Critical Care in the Air

Emily Brant’s interest in prehospital medicine was sparked in the skies over Pittsburgh when she was a flight physician for STAT MedEvac during her Emergency Medicine residency. That interest matured during her T32 research fellowship and has led to a project to develop tools that help EMS clinicians identify and treat patients with suspected sepsis during prehospital care. Identifying sepsis patients earlier will help speed systems of care once patients reach the hospital.

Since STAT MedEvac patients are first cared for by prehospital providers, “This creates an obligation for us to have better care and tools for treatment in the pre-hospital setting,” said Emily Brant, MD, MS, who is an assistant professor of Critical Care and Emergency Medicine at the University of Pittsburgh School of Medicine. “The STAT team has an increased ability to effectively triage patients which translates into good prehospital care before the patient reaches the ICU.”

Growing up in a small town in a region with limited critical and emergency care facilities, Emily later realized that improved prehospital care could have played an important role in the of care her friends and neighbors. As a flight physician, she has seen firsthand the impact that STAT MedEvac has on connectivity and quality of care in the prehospital stage.

During the depths of the COVID-19 pandemic in 2020, STAT MedEvac set up remote connectivity points to staff individual ICUs with personnel from larger hospitals until local critical care staff were available. Emily spent time serving as the medical director at UPMC Williamsport, where the importance of good prehospital and interfacility care became even more apparent.

STAT MedEvac Program

The STAT MedEvac team is one of the most highly specialized and diversely trained medical teams with vast breadth of experience and versed in high-level safety and operational protocols. Yet constrained by helicopter-sized space, the onboard medical team functions with limited equipment and medication to provide critical care in the air.

Exposure to so many critically injured and largely undifferentiated patients and having to stabilize them without the diagnostic or imaging equipment normally found in an ICU, makes flight physicians extremely skilled at triaging patients and identifying the most critical parts of their illness or injury.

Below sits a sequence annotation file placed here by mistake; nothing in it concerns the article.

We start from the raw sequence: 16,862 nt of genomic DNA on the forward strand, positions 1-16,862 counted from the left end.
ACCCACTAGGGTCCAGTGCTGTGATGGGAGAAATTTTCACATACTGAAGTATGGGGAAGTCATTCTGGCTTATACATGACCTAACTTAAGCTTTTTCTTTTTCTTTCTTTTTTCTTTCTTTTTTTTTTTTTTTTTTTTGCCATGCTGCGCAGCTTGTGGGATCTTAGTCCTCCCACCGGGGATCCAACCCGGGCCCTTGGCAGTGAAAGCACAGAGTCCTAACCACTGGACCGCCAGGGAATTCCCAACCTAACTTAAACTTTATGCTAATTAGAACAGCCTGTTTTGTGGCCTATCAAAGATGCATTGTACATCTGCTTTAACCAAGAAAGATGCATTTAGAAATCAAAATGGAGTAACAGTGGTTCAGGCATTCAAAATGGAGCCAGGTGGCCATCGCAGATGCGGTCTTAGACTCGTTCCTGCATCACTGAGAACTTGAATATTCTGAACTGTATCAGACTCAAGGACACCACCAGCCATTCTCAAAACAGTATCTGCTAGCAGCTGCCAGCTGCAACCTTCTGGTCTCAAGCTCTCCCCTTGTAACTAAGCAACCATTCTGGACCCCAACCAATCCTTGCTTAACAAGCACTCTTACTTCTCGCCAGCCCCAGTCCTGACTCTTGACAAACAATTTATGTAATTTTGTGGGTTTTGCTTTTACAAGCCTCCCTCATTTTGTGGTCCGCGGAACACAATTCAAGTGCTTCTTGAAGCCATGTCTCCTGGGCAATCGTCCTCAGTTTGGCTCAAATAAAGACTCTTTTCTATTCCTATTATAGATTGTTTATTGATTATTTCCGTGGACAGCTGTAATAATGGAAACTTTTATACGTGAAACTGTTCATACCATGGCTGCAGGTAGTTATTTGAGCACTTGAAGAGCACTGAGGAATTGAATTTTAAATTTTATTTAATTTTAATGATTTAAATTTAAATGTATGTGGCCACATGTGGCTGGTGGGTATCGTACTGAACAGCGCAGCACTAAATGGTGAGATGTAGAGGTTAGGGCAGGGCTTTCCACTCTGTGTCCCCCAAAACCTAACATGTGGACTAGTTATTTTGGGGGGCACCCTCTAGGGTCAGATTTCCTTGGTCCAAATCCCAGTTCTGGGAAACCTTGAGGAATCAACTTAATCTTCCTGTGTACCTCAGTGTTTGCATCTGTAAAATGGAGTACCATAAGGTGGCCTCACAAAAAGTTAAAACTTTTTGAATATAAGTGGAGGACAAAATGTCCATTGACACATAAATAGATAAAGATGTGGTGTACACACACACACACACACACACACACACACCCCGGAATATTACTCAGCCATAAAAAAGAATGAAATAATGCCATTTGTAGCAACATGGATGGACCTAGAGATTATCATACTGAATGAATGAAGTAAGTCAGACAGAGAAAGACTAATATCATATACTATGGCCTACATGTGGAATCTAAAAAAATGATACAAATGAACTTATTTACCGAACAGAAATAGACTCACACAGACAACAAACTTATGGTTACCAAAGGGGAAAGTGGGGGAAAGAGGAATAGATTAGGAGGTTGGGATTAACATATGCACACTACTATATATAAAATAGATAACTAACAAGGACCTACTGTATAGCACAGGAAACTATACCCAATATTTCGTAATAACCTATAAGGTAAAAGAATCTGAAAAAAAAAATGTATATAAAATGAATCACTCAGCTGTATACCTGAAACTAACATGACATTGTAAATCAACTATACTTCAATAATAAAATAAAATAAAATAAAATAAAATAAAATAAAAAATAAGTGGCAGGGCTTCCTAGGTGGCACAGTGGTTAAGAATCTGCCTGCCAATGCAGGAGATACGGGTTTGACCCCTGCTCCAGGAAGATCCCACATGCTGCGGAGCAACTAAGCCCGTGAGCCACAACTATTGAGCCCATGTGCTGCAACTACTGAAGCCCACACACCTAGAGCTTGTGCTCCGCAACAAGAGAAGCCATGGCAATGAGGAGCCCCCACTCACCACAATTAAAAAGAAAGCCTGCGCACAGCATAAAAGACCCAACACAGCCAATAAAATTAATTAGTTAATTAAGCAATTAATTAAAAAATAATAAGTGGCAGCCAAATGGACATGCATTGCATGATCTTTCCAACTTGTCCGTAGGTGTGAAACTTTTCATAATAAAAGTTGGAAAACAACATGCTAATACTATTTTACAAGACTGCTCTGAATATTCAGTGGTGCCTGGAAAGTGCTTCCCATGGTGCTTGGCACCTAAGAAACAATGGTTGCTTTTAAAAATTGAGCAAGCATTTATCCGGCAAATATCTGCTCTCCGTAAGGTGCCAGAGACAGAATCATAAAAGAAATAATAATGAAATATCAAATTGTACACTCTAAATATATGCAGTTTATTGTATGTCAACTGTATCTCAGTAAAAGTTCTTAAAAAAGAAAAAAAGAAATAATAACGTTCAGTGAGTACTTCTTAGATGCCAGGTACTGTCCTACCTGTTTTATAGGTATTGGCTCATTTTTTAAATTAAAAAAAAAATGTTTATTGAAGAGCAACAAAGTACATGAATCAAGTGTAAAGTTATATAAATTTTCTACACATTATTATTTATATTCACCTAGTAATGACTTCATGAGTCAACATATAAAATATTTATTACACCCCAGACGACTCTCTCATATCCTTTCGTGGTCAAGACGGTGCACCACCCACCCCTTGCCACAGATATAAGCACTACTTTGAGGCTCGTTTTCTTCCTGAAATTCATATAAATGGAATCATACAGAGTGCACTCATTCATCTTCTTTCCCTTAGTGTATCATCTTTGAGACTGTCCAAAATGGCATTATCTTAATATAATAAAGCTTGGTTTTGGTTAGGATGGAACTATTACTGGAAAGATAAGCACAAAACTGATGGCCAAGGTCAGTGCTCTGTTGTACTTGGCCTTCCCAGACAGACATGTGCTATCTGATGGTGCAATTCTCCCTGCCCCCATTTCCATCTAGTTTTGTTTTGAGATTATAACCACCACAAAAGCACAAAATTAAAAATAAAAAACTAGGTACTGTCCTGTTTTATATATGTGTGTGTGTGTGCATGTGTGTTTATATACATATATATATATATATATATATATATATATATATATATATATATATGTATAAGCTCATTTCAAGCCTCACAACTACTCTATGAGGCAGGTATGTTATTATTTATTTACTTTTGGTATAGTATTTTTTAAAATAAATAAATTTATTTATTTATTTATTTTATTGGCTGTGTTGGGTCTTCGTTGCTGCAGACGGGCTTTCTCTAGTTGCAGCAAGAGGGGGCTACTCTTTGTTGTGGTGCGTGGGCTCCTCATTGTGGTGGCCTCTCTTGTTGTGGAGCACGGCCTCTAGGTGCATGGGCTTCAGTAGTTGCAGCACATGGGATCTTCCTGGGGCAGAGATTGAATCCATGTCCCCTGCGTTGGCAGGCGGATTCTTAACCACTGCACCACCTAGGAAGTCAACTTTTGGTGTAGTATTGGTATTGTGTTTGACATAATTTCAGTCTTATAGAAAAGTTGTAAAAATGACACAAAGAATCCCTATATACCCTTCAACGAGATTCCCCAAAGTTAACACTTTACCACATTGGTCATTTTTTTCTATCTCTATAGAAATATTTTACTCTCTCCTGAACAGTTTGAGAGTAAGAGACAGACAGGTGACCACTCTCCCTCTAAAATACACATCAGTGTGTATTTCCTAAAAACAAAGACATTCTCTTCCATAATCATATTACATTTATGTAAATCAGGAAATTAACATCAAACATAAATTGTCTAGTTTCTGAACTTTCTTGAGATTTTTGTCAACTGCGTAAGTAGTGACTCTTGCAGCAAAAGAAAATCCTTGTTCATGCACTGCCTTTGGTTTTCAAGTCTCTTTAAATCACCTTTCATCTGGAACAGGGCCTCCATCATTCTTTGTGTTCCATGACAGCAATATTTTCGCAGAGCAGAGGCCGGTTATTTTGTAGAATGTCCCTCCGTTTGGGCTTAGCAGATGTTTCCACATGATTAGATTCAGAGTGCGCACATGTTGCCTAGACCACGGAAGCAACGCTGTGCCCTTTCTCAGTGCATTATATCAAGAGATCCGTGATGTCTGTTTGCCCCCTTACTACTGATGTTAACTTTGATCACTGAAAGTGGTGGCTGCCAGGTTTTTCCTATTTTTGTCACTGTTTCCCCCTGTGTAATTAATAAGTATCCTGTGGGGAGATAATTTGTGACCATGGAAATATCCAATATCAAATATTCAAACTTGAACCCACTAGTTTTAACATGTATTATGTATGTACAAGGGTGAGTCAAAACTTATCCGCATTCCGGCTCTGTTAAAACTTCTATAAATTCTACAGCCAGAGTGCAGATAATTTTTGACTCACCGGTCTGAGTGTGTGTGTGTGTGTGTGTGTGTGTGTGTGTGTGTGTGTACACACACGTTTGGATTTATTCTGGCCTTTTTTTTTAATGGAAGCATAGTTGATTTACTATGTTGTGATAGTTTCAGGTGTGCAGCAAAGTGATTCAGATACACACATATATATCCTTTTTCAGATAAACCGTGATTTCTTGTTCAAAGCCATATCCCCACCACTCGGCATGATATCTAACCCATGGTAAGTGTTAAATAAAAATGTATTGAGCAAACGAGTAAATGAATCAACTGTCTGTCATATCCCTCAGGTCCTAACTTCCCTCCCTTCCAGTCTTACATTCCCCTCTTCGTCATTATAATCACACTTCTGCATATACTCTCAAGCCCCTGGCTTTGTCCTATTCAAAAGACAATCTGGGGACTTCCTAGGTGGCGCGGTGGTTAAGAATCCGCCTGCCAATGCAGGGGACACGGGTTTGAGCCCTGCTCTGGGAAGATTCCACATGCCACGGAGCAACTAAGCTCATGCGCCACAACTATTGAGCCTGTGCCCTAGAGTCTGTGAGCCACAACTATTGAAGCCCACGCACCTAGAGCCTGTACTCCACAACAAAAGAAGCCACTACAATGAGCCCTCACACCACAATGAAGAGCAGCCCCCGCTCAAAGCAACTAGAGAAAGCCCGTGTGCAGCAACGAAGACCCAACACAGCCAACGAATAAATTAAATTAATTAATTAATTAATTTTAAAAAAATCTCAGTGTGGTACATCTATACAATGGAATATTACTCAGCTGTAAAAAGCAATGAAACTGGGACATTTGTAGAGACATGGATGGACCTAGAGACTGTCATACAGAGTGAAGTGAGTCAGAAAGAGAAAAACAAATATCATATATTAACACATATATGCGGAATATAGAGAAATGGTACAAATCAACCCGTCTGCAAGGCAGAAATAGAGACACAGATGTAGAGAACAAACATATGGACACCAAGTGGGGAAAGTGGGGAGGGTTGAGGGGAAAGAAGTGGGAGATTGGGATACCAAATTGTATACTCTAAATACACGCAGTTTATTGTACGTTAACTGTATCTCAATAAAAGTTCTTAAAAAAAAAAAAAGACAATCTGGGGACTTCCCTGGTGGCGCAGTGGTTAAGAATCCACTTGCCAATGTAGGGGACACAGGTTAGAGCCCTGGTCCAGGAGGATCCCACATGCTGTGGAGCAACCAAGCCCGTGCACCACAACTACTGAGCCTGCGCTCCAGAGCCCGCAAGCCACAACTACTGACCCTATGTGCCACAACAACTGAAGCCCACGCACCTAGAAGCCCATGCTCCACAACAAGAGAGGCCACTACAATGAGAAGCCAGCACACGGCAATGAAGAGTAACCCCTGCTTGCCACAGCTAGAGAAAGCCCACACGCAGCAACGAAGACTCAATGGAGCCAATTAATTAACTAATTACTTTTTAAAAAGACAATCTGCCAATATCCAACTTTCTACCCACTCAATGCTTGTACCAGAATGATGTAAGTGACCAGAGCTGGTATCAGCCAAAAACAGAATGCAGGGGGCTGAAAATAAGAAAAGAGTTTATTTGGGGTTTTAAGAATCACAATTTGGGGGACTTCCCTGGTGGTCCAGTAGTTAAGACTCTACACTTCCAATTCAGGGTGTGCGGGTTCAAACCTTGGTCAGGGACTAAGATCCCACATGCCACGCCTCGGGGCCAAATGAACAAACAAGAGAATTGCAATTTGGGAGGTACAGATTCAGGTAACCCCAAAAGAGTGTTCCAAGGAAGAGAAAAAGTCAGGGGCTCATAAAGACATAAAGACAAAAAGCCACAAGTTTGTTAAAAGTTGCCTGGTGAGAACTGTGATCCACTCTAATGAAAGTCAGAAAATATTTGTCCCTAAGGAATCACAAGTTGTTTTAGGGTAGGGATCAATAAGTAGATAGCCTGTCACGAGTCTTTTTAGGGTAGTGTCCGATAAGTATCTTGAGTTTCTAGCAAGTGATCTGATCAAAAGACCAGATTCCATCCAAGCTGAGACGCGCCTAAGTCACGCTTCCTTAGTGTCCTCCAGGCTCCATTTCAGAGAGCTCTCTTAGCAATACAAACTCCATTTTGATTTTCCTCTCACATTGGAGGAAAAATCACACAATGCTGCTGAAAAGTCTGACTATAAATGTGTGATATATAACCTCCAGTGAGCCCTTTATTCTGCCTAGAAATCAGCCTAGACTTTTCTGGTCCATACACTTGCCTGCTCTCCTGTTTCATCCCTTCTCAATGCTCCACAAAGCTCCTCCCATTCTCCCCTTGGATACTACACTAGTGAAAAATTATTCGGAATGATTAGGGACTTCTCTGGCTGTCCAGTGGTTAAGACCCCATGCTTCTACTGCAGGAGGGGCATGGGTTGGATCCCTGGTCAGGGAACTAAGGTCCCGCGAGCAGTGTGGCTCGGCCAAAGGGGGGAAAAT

“Many of the therapies we would typically start in an ICU, such as certain vasopressors or antibiotics, they simply don’t have on the helicopter,” explained Emily.

Emily strongly encourages all residents or trainees to get prehospital experience so they understand where their patients are coming from and the care given to them before they reach the ICU, which will, in turn, make trainees better care providers.

As Emily did during her residency, Emergency Medicine residents at Pitt/UPMC work as STAT MedEvac flight physicians alongside critical care flight nurses and paramedics. The STAT MedEvac program is a service of the Center for Emergency Medicine of Western Pennsylvania. It has 17 rotor-wing base sites and performs 12,000-patient transports each year.

Career Path to Critical Care Medicine

“There were a ton of factors that guided my decision to pursue a critical care fellowship. As an ED doc, I simply wasn’t able to satisfy my desire to care for critically ill patients longitudinally,” said Emily. “I saw sick folks, tried to quickly establish a relationship with their family, and then sent them on their way to the ICU. I was always left wondering what happened once they were admitted and if their families were OK.

“Critical care medicine afforded me the opportunity to develop longer-term relationships with patients and their families. I also sincerely enjoy the opportunity to care for patients at the end of life—ensuring patients pass with the same dignity they’ve lived their life brings me incredible personal and professional fulfillment. I am thankful for the resuscitation skills I learned in the ED and on the helicopter, but I am very thankful for the opportunities in critical care. I love my job!”